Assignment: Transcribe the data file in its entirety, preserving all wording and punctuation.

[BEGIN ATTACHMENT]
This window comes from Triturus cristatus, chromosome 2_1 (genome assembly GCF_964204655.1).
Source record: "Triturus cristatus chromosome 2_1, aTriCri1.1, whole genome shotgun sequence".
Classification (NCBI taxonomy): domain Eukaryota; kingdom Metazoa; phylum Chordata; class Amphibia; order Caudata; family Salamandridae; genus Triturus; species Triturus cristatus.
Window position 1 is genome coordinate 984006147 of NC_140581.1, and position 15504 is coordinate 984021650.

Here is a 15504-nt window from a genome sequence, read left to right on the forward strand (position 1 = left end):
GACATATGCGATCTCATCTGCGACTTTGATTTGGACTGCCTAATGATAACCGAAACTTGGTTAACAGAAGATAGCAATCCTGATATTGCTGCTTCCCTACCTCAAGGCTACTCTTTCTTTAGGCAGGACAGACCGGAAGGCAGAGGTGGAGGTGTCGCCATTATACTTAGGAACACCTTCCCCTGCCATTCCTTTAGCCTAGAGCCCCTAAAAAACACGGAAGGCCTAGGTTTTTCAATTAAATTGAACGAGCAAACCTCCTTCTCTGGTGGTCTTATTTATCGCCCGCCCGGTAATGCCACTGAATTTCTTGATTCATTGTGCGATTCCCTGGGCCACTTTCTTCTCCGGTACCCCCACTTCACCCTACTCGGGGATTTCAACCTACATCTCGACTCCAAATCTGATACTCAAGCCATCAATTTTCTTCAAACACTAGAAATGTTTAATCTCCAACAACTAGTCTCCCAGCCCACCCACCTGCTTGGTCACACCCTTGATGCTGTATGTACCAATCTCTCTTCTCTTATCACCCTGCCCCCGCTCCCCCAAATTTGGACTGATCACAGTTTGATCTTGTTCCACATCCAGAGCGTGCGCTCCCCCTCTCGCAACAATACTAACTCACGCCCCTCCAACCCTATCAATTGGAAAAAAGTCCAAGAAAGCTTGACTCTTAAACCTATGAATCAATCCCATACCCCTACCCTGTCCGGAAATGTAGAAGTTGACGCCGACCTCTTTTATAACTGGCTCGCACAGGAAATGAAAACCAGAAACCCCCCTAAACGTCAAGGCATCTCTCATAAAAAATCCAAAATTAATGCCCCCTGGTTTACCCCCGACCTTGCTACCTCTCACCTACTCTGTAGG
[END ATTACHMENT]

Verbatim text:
This window comes from Triturus cristatus, chromosome 2_1 (genome assembly GCF_964204655.1).
Source record: "Triturus cristatus chromosome 2_1, aTriCri1.1, whole genome shotgun sequence".
Classification (NCBI taxonomy): domain Eukaryota; kingdom Metazoa; phylum Chordata; class Amphibia; order Caudata; family Salamandridae; genus Triturus; species Triturus cristatus.
Window position 1 is genome coordinate 984006147 of NC_140581.1, and position 15504 is coordinate 984021650.

Here is a 15504-nt window from a genome sequence, read left to right on the forward strand (position 1 = left end):
GACATATGCGATCTCATCTGCGACTTTGATTTGGACTGCCTAATGATAACCGAAACTTGGTTAACAGAAGATAGCAATCCTGATATTGCTGCTTCCCTACCTCAAGGCTACTCTTTCTTTAGGCAGGACAGACCGGAAGGCAGAGGTGGAGGTGTCGCCATTATACTTAGGAACACCTTCCCCTGCCATTCCTTTAGCCTAGAGCCCCTAAAAAACACGGAAGGCCTAGGTTTTTCAATTAAATTGAACGAGCAAACCTCCTTCTCTGGTGGTCTTATTTATCGCCCGCCCGGTAATGCCACTGAATTTCTTGATTCATTGTGCGATTCCCTGGGCCACTTTCTTCTCCGGTACCCCCACTTCACCCTACTCGGGGATTTCAACCTACATCTCGACTCCAAATCTGATACTCAAGCCATCAATTTTCTTCAAACACTAGAAATGTTTAATCTCCAACAACTAGTCTCCCAGCCCACCCACCTGCTTGGTCACACCCTTGATGCTGTATGTACCAATCTCTCTTCTCTTATCACCCTGCCCCCGCTCCCCCAAATTTGGACTGATCACAGTTTGATCTTGTTCCACATCCAGAGCGTGCGCTCCCCCTCTCGCAACAATACTAACTCACGCCCCTCCAACCCTATCAATTGGAAAAAAGTCCAAGAAAGCTTGACTCTTAAACCTATGAATCAATCCCATACCCCTACCCTGTCCGGAAATGTAGAAGTTGACGCCGACCTCTTTTATAACTGGCTCGCACAGGAAATGAAAACCAGAAACCCCCCTAAACGTCAAGGCATCTCTCATAAAAAATCCAAAATTAATGCCCCCTGGTTTACCCCCGACCTTGCTACCTCTCACCTACTCTGTAGG